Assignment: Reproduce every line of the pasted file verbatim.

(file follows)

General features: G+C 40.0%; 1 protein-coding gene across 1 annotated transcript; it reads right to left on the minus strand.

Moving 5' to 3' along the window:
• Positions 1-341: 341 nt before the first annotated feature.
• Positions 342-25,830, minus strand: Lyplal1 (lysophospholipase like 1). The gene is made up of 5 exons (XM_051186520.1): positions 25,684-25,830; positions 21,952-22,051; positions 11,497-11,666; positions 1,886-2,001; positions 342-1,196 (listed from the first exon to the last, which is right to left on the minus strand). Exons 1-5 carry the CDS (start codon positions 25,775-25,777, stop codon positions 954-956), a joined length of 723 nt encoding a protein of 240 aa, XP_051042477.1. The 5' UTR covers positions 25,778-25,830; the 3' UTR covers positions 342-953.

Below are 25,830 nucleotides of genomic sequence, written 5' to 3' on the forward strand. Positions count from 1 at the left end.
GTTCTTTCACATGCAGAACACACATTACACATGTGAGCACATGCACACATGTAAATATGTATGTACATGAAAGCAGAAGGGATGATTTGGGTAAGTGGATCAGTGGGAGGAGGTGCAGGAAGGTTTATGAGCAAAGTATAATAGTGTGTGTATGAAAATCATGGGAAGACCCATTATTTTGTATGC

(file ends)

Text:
General features: G+C 40.0%; 1 protein-coding gene across 1 annotated transcript; it reads right to left on the minus strand.

Moving 5' to 3' along the window:
• Positions 1-341: 341 nt before the first annotated feature.
• Positions 342-25,830, minus strand: Lyplal1 (lysophospholipase like 1). The gene is made up of 5 exons (XM_051186520.1): positions 25,684-25,830; positions 21,952-22,051; positions 11,497-11,666; positions 1,886-2,001; positions 342-1,196 (listed from the first exon to the last, which is right to left on the minus strand). Exons 1-5 carry the CDS (start codon positions 25,775-25,777, stop codon positions 954-956), a joined length of 723 nt encoding a protein of 240 aa, XP_051042477.1. The 5' UTR covers positions 25,778-25,830; the 3' UTR covers positions 342-953.

Below are 25,830 nucleotides of genomic sequence, written 5' to 3' on the forward strand. Positions count from 1 at the left end.
GTTCTTTCACATGCAGAACACACATTACACATGTGAGCACATGCACACATGTAAATATGTATGTACATGAAAGCAGAAGGGATGATTTGGGTAAGTGGATCAGTGGGAGGAGGTGCAGGAAGGTTTATGAGCAAAGTATAATAGTGTGTGTATGAAAATCATGGGAAGACCCATTATTTTGTATGC